From: Doug Kellner
Date: Tue, 20 Mar 2007 16:04:55
Subject: Testimony of Doug Lewis
I am attaching a copy of the testimony of Doug Lewis, Executive Director of the Election Center. Like it or not, I believe that his testimony does express the sentiments of the overwhelming majority of election officials throughout the nation.
I note that Lewis started right at the outset to explain the confusion in HR 811 between recounts and audits. I note additionally that Section 327 of the HR 811 audit provisions would exempt states from the audit rules if the states provide for recounts in close races. This is the only place in the bill that uses the word “recount,” but HR 811 does not define the meaning of “recount.”
I believe very strongly that if a jurisdiction is going to use a direct recording electronic voting machine (DRE), then it is absolutely essential that the machine have a voter verifiable paper audit trail AND that the VPATs actually be audited to insure that the electronic machine accurately counted the vote as the voter intended. As Doug Lewis testified, however, the devil is in the details. Congress got it wrong when it passed the Help America Vote Act in 2002 and there is a high probability that HR 811 in its current form could create another form of expensive mischief that could interfere with the efficient administration of elections.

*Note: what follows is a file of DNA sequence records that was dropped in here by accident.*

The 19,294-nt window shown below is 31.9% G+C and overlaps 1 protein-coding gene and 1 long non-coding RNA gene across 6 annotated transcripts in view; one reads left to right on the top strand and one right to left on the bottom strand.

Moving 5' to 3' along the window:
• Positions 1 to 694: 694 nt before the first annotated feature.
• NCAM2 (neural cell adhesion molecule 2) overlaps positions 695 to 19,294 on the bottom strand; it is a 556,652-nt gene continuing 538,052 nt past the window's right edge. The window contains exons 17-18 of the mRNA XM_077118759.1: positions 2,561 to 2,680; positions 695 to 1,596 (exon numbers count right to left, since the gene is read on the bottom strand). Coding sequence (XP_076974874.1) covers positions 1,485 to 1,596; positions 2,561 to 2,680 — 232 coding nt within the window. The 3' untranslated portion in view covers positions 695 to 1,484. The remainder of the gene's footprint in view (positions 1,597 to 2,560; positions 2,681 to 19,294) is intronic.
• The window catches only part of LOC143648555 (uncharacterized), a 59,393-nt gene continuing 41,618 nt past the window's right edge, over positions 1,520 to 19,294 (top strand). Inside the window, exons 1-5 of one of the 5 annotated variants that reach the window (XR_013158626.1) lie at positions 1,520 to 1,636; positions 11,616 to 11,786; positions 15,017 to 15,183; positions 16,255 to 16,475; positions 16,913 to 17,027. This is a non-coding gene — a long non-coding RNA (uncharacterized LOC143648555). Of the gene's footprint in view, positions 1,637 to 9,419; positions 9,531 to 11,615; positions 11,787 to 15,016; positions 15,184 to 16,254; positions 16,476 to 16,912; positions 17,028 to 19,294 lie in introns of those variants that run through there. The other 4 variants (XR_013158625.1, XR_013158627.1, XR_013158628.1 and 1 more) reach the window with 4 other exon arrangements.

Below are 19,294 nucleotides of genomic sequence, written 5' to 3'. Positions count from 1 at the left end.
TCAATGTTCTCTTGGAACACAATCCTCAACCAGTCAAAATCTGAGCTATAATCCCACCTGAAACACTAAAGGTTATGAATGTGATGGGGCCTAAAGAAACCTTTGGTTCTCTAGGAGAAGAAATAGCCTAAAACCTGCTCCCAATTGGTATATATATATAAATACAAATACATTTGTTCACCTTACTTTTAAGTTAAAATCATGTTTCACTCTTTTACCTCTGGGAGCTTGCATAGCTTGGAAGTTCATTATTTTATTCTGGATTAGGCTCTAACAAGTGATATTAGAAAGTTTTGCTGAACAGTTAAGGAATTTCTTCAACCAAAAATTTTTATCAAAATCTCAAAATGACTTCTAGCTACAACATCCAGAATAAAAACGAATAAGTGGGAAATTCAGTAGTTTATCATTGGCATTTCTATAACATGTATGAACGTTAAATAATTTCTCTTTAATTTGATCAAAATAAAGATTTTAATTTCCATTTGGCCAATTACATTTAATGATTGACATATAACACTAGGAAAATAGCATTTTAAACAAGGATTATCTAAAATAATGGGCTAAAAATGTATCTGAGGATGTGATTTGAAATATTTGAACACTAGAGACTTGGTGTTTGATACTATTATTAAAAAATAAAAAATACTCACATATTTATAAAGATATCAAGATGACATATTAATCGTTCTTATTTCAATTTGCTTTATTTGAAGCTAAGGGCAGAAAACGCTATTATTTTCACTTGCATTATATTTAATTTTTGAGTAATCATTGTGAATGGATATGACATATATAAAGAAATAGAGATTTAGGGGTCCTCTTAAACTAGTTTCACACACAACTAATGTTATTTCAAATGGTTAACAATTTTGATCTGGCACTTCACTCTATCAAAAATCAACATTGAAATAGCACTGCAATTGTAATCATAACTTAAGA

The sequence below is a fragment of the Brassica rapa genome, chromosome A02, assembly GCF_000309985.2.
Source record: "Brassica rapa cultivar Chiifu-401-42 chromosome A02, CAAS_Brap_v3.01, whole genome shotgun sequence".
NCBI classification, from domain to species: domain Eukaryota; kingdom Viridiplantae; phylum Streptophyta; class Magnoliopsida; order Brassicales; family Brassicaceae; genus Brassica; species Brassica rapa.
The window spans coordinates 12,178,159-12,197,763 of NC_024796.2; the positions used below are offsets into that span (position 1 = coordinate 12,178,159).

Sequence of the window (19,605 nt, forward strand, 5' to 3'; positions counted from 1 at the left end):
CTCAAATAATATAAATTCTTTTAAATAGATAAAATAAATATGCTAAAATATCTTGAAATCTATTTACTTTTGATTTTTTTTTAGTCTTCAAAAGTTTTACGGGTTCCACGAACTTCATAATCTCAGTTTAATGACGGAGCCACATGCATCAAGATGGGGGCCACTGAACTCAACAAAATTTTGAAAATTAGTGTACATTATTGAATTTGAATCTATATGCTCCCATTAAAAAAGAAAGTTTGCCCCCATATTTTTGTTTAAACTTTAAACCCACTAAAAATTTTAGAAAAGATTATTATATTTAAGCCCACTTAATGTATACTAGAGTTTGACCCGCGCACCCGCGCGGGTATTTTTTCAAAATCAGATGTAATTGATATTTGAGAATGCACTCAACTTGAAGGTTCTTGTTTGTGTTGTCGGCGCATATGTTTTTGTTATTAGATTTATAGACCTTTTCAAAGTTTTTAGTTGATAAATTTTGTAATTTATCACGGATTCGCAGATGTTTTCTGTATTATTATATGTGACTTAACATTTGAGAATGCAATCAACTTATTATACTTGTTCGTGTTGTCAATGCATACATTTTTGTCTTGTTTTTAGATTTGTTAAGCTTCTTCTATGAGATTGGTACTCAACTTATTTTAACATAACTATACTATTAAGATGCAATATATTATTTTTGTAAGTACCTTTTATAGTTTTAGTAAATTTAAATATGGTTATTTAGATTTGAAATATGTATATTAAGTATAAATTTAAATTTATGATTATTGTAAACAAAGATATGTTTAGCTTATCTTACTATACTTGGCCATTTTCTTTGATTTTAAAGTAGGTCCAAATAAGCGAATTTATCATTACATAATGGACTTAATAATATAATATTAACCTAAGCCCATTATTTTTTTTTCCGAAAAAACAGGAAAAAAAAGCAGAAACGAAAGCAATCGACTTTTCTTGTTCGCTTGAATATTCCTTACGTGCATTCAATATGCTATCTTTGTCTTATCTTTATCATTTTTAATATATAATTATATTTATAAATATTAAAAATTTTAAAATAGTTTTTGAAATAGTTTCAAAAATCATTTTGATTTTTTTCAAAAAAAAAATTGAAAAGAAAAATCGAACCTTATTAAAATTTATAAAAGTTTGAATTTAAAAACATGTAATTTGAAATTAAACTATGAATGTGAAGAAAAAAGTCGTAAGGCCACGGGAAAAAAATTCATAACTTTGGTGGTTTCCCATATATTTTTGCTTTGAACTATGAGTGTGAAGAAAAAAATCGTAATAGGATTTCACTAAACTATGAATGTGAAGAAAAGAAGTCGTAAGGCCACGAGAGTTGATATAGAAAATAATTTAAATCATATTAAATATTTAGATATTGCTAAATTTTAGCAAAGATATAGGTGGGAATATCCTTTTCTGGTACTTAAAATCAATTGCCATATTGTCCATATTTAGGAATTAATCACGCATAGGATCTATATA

While I am fully committed to the requirement for a voter verifiable paper audit trail, Doug Lewis is also correct that no state now has a voting system that complies with the requirements of HR 811. As New York has revealed to the rest of the nation, no voting machine manufacturer now produces a voting system that meets all of the current standards. The November 2008 deadline in HR 811 is completely unrealistic. It would create even more chaos as states purchase new voting equipment that, like the voting equipment purchased after HAVA 2002, is not sufficiently tested.
I am torn by my 14-year crusade to require a voter verifiable paper audit trail in all direct recording voting equipment and the new problems that would inevitably arise if HR 811 should be enacted in its current form.
Douglas A. Kellner
New York State Board of Elections